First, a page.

from the GNU version of the Collaborative International Dictionary of English

  • proper n. The goddess of love and fertility and war; also called Ishtar; the counterpart of Ashtoreth and Astarte.

from WordNet 3.0 Copyright 2006 by Princeton University. All rights reserved.

  • n. Babylonian and Assyrian goddess of love and fertility and war; counterpart to the Phoenician Astarte


Sorry, no etymologies found.


  • Thus at Babylon every woman, whether rich or poor, had once in her life to submit to the embraces of a stranger at the temple of Mylitta, that is, of Ishtar or Astarte, and to dedicate to the goddess the wages earned by this sanctified harlotry.

    The Golden Bough: A Study in Magic and Religion

  • The Babylonians worshipped Ashtoreth as Mylitta, that is, generative.

    Commentary Critical and Explanatory on the Whole Bible

  • In another phase she was Venus Mylitta = the Procreatrix, in Chaldaic

    The Book of The Thousand Nights And A Night

  • ZARRELLA: Mylitta knows hers is an extreme situation.

    CNN Transcript Aug 13, 2008

  • ZARRELLA: Mylitta now needs a sitter in the mornings to care for Joseph until his bus comes to pick him up.

    CNN Transcript Aug 13, 2008

  • What has always seemed to me decent and edifying in Herodotus is the fine religious custom established in Babylon of which we have already spoken — that of all the married women going to prostitute themselves in the temple of Mylitta for money, to the first stranger who presented himself.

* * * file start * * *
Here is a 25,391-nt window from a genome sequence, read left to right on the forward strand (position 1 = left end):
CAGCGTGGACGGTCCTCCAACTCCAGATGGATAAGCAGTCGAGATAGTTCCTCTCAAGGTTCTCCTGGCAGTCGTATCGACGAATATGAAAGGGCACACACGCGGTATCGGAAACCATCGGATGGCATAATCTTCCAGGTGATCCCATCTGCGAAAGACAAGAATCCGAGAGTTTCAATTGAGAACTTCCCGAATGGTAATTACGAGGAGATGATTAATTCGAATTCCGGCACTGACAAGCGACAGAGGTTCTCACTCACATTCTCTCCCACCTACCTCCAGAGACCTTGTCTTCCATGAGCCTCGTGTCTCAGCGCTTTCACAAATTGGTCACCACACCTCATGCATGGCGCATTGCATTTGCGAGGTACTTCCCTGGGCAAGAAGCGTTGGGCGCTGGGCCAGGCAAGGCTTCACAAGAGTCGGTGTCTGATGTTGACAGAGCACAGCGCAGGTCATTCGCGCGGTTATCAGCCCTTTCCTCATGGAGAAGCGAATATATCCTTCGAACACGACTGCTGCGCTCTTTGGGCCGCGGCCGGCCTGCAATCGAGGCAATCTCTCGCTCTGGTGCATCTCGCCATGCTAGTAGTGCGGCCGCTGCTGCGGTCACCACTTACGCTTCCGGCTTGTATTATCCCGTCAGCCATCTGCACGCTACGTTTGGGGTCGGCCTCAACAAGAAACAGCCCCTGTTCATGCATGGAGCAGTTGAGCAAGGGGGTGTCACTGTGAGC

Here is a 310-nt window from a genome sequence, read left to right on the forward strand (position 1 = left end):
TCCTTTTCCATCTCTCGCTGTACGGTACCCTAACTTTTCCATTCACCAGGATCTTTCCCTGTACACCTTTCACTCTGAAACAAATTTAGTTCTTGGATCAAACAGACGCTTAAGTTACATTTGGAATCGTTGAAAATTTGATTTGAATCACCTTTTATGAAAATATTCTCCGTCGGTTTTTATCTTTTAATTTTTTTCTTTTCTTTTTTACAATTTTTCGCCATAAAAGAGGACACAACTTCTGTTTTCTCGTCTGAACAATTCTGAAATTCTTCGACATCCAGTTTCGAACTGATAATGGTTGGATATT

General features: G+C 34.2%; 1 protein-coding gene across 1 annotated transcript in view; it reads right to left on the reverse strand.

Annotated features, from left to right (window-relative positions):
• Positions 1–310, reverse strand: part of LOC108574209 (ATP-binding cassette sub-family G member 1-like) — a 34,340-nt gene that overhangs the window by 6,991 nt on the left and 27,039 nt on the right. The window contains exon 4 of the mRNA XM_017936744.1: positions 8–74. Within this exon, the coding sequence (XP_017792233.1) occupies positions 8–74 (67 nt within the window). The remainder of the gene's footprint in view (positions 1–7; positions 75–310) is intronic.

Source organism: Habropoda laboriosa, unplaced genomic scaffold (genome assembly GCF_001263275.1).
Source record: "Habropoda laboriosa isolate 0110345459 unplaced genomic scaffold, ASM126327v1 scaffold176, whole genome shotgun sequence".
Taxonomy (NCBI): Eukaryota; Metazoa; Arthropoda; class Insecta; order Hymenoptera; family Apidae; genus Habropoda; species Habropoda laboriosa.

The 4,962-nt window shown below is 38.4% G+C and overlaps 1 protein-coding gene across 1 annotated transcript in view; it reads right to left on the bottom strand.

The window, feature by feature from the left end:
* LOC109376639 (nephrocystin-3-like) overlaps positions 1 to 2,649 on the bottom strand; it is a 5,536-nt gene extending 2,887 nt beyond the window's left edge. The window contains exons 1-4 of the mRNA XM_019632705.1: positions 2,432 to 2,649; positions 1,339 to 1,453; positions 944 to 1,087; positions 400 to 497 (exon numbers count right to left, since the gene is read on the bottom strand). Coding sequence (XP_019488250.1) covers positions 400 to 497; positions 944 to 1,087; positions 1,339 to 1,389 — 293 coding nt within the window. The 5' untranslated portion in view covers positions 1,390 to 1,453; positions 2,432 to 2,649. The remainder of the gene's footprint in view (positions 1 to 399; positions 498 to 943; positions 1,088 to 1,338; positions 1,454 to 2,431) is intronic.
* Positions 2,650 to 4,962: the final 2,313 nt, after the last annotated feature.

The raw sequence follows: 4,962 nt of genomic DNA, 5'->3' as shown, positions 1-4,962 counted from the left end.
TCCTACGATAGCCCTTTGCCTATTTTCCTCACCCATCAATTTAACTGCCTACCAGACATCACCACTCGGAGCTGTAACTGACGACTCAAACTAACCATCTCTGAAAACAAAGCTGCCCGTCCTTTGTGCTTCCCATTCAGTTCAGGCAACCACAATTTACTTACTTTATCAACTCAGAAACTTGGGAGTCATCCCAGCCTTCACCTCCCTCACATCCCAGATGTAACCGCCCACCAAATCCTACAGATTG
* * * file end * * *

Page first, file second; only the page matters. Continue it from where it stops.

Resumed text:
A Philosophical Dictionary

  • Persian sovereigns of Babylon, all the women of the immense city were obliged to go once in their lives to the temple of Mylitta, a goddess who was thought to be the same as Aphrodite, or Venus, in order to prostitute themselves to strangers, and that the law commanded them to receive money as a sacred tribute, which was paid over to the priesthood of the goddess.

    A Philosophical Dictionary

  • Ishtar, Belit, Mylitta, Aphrodite, and the rest . . . the Goddess is within you and flows through and around you . . . in all things.

    Life of Brian:

  • One might go so far as to say that its value is purely conventional, when one sees from Thomasius how in all ages and countries, up to the time of the Reformation, irregularities were permitted and recognized by law, with no derogation to female honor, — not to speak of the temple of Mylitta at

    The Wisdom of Life

  • Here when a woman takes her seat she does not depart again to her house until one of the strangers has thrown a silver coin into her lap and has had commerce with her outside the temple, and after throwing it he must say these words only: “I demand thee in the name of the goddess Mylitta”: 222 now Mylitta is the name given by the

    The History of Herodotus


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